Connecting Families

Connecting Families is designed to support and empower families in raising kids who think critically, participate responsibly, and behave ethically in their online lives.

A Series of Conversation Cases

Continue the program with an ongoing series of CONVERSATION CASES throughout the year. From the menu below, choose those Conversation Cases that will encourage small groups of parents to begin talking. Don’t worry if you’ve never hosted a discussion group before: we’ve got you covered with our Facilitator Guide, complete with our favorite ice breakers, pointers for managing group conversations, and step-by-step directions on how to make each discussion a big success.Curious to see what a conversation case might look like in action?  Watch this video to see how one elementary school lead a conversation case with their parents and caregivers. 

  • How can you help kids avoid feeling pressure to send – or to solicit - sexts? Listen to one teen's explanation of why she sent a nude picture, and gain a more specific understanding of the legal consequences and what "counts" as sexting.
  • How much screen time is too much? Is there such a thing as a healthy media diet? Dive into some of the latest research and take a hard look at the mixed messages about screen time.
  • What is the impact of video games on kids, and is it all bad? Can gaming make the world a better place? Take a closer look at how video games are affecting your child, and get some tips perfect for each age.
  • How early does one's digital footprint start, and how are your behaviors affecting your child's digital footprint? Learn more about how sharing videos and pictures of your kid could be a violation of his or her right to privacy.
  • In 2013, "selfie" was Oxford Dictionaries' word of the year. The practice of taking selfies has become embraced, but are selfies harmless or a concerning symptom of narcissism? Learn about the importance, meaning, and implications of selfies.
  • Technology can play an integral role in achieving success for students with unique needs and now assistive technologies are breaking all sorts of barriers. Take a look at some exceptional ways in which technology is helping those with unique needs.
  • Should coding be part of a school's curriculum? What benefits does coding really provide to a kid? Learn about the pros and cons of teaching kids to code.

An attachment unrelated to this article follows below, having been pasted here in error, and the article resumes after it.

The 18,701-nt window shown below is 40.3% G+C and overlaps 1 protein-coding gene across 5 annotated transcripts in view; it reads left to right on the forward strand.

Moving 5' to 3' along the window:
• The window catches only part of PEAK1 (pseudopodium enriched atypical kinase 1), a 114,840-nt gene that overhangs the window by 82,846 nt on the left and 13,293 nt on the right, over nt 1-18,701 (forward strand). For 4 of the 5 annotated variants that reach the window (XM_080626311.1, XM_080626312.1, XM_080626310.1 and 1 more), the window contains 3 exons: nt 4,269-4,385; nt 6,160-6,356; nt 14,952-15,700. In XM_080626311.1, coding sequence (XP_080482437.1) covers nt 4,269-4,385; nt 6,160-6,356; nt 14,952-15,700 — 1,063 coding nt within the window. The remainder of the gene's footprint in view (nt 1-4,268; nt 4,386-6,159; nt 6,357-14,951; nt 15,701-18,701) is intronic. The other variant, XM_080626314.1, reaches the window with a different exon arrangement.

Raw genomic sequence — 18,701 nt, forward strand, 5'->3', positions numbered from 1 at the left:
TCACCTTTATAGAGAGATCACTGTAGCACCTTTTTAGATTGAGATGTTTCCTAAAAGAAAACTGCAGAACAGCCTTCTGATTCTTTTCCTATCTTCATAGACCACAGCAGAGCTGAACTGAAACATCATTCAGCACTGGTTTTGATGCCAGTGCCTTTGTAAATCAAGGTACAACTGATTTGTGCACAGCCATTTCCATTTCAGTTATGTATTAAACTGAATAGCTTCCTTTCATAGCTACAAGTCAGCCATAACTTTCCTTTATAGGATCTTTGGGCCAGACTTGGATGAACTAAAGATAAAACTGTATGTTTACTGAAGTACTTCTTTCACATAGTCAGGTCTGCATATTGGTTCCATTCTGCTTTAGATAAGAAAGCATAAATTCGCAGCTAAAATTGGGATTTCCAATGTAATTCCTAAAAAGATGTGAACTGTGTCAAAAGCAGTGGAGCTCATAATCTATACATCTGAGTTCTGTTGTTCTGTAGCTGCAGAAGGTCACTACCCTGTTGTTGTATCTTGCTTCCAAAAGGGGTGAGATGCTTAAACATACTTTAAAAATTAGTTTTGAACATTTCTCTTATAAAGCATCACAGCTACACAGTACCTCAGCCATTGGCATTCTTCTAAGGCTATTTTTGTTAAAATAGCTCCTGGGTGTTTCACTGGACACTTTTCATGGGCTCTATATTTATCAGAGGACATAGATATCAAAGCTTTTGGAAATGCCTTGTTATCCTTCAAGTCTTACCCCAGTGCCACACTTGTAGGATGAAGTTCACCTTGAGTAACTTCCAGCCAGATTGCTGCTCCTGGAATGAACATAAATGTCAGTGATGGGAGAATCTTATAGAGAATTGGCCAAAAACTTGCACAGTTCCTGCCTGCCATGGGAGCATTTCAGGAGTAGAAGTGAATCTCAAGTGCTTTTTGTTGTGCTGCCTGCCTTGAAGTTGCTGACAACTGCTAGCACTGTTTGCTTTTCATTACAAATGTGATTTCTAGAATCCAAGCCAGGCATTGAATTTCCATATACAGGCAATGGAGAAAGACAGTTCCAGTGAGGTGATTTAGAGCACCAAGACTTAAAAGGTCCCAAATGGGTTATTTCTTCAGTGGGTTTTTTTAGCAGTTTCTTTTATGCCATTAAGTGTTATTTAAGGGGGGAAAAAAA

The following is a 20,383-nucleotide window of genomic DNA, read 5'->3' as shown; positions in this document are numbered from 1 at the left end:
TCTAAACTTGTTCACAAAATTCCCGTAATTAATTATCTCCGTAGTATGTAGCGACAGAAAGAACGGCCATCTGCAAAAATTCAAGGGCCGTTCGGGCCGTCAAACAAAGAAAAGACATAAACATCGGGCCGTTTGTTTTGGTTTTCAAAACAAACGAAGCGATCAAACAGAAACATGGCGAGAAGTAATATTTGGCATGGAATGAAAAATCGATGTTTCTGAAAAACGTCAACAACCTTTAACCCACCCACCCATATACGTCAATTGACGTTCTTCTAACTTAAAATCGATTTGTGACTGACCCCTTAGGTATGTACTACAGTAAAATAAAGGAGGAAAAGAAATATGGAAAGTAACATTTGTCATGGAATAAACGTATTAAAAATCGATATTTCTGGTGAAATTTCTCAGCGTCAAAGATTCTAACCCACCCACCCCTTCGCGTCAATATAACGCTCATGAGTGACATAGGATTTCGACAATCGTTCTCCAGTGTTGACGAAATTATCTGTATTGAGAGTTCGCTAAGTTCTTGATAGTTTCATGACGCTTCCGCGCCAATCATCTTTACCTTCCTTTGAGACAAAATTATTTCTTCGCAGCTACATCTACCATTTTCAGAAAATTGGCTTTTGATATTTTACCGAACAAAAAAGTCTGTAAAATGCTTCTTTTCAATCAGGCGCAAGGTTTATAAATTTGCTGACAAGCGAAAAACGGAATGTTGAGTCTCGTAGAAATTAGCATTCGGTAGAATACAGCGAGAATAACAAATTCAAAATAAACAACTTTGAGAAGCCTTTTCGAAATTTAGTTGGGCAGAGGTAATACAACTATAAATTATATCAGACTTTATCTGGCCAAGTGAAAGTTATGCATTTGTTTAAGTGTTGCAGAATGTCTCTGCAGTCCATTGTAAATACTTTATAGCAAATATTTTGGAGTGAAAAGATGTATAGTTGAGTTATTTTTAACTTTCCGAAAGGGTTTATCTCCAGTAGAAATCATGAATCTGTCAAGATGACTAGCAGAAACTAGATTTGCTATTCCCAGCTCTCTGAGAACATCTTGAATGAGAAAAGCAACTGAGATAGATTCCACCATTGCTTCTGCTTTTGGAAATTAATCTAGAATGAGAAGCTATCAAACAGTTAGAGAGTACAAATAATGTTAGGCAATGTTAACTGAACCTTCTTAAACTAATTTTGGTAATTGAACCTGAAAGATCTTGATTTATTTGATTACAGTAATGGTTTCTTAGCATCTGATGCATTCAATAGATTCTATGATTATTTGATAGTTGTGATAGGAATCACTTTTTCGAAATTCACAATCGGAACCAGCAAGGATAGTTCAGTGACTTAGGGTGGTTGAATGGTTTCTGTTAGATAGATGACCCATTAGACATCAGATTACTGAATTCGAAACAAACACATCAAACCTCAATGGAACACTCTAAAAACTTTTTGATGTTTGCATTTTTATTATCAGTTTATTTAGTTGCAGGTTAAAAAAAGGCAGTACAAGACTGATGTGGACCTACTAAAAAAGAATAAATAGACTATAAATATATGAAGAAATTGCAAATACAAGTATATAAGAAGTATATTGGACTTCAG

• When the topic of cyberbullying comes up, teens are quick to mention the Amanda Todd story. Learn why Amanda Todd is on their minds, and hear teens' perspectives on how we can help when kids are struggling with cyberbullying.
  • We tell kids not to share anything online they wouldn't want on national television. See what happens when Ellen DeGeneres actually pulls up audience members’ embarrassing social media pictures, and learn how to help your kids be savvy about their digital footprints.
  • The landscape of digital drama is much more than the horrific stories of cyberbullying in the news. Learn about forms of digital drama including fake pages, impersonation, and subtweeting -- and read one high school boy’s insightful perspective.
  • What does research say about the impact of media multitasking (texting, Facebooking, listening to music) while doing schoolwork? Learn about what the pros say, and a few tools, tips, and tricks that kids can use to stay focused.
  • Have you heard about companies that some school districts hire to monitor students' social media posts? Learn about these companies and what they're looking for -- and get informed about the tech policies in your kid's school.
  • Listen to one parent’s experience talking to adolescent sons about sexual imagery. This first-hand account, told on the popular podcast The Moth, will help you hone in on messages and approaches you do (or don't!) want to use with your family.
  • Stella, a college student, shares her body image struggles online. Learn what she posted and how the experience of sharing and getting feedback made her feel. Think about where the line is for you, as a parent, between empowerment and overexposure.